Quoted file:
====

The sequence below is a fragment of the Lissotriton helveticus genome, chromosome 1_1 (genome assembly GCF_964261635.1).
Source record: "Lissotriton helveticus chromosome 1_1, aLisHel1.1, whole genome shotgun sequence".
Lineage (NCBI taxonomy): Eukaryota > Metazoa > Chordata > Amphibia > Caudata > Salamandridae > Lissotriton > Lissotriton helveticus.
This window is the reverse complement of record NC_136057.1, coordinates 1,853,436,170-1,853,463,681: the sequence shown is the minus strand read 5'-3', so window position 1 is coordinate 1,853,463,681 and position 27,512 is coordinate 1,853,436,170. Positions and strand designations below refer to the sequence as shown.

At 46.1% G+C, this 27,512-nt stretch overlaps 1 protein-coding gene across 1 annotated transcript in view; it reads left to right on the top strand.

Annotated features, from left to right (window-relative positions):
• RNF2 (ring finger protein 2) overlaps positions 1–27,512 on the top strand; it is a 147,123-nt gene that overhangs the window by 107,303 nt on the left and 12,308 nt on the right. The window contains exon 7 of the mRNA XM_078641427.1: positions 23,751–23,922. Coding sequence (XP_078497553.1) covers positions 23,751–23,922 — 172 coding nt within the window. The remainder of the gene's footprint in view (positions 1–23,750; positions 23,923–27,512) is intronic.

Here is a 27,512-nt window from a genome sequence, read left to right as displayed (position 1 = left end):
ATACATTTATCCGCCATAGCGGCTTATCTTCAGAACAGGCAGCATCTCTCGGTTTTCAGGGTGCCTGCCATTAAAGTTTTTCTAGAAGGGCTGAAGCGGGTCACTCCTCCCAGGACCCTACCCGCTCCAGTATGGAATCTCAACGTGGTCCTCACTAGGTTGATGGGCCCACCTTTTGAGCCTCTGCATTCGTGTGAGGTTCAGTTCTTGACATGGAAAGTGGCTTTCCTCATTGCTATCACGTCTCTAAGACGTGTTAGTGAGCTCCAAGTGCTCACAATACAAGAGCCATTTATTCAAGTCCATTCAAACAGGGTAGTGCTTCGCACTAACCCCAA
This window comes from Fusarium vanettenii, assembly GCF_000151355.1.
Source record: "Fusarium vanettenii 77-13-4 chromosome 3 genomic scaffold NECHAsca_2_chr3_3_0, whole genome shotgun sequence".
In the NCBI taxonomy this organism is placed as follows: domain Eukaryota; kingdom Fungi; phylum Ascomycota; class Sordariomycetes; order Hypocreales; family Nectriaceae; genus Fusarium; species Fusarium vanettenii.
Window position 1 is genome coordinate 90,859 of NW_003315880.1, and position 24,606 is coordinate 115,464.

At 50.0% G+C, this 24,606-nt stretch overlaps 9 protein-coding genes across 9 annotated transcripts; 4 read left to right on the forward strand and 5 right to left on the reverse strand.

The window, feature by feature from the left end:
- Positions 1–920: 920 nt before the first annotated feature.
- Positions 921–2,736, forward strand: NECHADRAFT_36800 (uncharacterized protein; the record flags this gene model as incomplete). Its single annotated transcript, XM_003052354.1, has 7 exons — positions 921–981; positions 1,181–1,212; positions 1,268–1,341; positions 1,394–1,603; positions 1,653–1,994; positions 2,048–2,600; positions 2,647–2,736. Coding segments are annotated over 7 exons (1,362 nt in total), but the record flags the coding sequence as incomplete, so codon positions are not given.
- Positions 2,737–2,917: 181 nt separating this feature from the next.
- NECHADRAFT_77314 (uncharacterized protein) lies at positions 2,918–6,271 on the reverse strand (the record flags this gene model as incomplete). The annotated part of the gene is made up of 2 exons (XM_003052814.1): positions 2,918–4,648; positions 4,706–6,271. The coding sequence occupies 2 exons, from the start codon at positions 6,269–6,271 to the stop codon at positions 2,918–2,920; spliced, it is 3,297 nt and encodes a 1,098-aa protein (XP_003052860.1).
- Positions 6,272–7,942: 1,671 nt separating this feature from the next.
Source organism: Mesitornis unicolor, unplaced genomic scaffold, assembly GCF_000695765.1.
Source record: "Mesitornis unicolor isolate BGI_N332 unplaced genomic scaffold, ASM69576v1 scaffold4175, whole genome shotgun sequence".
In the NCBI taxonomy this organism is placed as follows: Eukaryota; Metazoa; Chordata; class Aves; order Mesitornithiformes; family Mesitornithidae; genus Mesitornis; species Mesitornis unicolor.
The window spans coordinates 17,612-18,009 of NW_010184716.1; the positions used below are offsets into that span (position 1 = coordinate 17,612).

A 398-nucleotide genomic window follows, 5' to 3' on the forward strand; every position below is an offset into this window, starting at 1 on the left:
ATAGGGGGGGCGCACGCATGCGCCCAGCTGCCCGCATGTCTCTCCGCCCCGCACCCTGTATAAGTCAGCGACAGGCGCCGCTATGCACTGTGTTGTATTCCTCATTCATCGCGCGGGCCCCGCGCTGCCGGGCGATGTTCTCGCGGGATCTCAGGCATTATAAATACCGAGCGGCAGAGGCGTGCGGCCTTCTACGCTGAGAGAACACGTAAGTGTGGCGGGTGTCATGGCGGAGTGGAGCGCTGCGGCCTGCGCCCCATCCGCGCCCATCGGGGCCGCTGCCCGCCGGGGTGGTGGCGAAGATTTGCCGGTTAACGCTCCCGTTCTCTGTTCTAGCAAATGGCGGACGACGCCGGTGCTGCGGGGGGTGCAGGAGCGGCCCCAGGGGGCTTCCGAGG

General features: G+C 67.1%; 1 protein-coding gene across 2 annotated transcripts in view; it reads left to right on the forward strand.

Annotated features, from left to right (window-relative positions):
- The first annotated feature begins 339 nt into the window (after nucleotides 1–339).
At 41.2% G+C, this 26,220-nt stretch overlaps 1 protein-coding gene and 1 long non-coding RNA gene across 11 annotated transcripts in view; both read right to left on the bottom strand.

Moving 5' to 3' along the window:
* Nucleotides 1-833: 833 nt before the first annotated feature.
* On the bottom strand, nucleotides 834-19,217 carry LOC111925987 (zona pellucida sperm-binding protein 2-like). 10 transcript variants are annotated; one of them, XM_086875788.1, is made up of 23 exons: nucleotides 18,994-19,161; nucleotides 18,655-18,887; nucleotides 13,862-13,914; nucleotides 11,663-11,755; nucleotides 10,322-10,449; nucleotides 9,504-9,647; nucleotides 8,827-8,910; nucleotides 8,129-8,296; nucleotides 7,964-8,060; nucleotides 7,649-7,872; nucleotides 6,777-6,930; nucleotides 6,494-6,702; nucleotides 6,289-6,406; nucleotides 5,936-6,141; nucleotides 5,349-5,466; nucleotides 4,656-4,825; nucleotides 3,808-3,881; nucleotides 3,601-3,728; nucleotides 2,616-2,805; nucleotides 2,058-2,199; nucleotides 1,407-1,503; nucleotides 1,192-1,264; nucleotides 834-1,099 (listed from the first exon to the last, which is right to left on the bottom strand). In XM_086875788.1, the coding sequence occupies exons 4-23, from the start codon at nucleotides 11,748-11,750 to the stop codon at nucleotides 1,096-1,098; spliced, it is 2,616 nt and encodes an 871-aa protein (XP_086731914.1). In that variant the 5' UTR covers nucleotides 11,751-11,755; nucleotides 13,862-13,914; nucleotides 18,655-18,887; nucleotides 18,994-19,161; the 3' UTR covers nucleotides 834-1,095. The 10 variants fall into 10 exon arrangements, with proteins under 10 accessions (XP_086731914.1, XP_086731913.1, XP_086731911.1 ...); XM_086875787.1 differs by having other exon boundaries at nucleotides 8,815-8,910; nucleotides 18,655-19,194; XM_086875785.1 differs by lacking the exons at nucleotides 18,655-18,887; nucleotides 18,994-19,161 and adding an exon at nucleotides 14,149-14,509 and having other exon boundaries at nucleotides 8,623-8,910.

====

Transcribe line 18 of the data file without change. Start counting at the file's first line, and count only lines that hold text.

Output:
- Positions 2,737–2,917: 181 nt separating this feature from the next.